In October 2008, a Japanese court for the first time ruled in favour of a taxpayer in a transfer pricing case. The Tokyo High Court rejected a transfer pricing assessment that had been imposed by the Japanese tax authority on Adobe Systems Co Ltd (the Japanese affiliate of Adobe Systems Inc). The company’s petition had previously been rejected by the Tokyo District Court in December 2007 and the High Court reversed the district court’s ruling on appeal.
The transfer pricing assessment on Adobe Systems covered the fiscal years ended November 2000, November 2001 and November 2002. The transactions at issue were services performed by the taxpayer in support of its parent’s sales of software products in Japan. The company had been receiving remuneration in the form of cost reimbursements plus a commission on sales revenue recorded by the parent. The tax examiners identified a seller of software which they claimed was comparable with the taxpayer and used that company’s gross margin on sales of graphic software for comparison with the gross margin of the taxpayer. The identity of the comparable was not disclosed; in other words, it was a secret comparable of the type that has been used historically in examinations of some other taxpayers and which has attracted great criticism from taxpayers, practitioners and even some other governments.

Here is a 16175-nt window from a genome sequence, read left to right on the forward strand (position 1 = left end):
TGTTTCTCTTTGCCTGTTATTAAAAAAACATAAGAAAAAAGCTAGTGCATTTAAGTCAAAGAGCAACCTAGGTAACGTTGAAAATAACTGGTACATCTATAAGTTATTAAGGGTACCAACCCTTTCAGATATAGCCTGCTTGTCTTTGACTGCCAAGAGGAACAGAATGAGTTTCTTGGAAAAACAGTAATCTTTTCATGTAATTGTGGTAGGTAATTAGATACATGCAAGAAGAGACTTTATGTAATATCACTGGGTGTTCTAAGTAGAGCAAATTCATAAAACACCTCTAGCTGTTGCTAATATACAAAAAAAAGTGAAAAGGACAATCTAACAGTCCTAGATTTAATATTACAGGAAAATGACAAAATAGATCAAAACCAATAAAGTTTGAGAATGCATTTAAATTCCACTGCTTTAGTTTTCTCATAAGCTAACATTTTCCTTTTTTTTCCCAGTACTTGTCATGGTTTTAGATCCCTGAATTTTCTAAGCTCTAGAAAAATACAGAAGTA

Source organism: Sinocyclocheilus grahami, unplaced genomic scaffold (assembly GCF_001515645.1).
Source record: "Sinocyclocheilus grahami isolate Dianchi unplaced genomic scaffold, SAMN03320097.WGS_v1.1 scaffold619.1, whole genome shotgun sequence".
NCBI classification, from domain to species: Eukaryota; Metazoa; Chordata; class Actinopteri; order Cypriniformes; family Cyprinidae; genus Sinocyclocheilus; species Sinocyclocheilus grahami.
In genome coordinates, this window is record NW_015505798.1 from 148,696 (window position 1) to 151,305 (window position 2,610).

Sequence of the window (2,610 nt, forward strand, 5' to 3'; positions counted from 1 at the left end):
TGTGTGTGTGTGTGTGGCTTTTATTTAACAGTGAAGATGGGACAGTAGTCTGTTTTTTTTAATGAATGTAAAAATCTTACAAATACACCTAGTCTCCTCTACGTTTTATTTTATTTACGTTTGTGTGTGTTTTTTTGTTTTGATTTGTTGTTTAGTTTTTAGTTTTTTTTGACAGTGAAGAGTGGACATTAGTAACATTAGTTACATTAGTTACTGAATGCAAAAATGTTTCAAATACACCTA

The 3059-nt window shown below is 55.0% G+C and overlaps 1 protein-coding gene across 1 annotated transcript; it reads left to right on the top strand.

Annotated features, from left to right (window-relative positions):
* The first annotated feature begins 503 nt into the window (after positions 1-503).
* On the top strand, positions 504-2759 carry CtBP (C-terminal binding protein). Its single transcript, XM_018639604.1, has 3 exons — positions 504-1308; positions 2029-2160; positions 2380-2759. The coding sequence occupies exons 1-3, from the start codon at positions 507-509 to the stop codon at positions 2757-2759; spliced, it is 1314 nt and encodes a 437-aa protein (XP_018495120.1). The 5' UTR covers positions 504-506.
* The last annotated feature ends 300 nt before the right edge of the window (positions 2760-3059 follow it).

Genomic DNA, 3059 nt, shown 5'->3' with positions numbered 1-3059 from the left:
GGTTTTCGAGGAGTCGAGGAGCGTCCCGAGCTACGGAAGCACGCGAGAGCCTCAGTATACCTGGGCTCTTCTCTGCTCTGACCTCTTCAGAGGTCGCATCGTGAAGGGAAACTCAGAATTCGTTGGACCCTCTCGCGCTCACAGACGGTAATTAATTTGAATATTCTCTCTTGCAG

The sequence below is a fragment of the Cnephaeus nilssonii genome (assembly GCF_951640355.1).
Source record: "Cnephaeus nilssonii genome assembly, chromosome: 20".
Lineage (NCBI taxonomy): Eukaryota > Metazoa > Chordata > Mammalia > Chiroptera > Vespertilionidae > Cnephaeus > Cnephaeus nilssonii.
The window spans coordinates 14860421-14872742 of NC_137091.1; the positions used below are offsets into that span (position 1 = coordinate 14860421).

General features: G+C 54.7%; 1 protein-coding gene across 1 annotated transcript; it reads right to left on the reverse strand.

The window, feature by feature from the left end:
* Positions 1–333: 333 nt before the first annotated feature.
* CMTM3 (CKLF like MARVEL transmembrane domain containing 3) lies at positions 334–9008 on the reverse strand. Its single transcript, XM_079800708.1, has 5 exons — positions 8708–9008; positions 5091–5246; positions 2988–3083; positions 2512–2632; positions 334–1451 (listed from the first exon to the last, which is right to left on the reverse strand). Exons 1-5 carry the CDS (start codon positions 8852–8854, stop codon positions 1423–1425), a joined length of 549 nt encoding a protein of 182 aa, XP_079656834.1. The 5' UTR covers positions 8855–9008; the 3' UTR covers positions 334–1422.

The taxpayer appealed the assessment to the National Tax Tribunal, disputing both the technical merits of the assessment and the legality of secret comparables. Its petition was denied in December 2005. After this, the company filed litigation, but its lawsuit was rejected by the Tokyo District Court in December 2007. The company then filed an appeal with the Tokyo High Court, which reversed the District Court’s ruling and found for the taxpayer on October 30 2008.
The Tokyo High Court ruled that the tax authority’s comparable transaction was not appropriate because the comparable company had significant functional differences with the taxpayer. The court concluded that the taxpayer performs only services supporting software sales in Japan, while the comparable performs a fundamentally different function of purchasing and re-selling software. In addition, the court noted a significant difference in risk in that the taxpayer, via the reimbursement of its costs, bears no risk of losses, whereas the comparable could potentially experience losses if its sales are insufficient to cover its costs.
The court did not, however, rule on the legality of secret comparables, nor did it state whether the taxpayer’s transfer pricing methodology was acceptable. It simply rejected the approach used by the tax authority to make its assessment.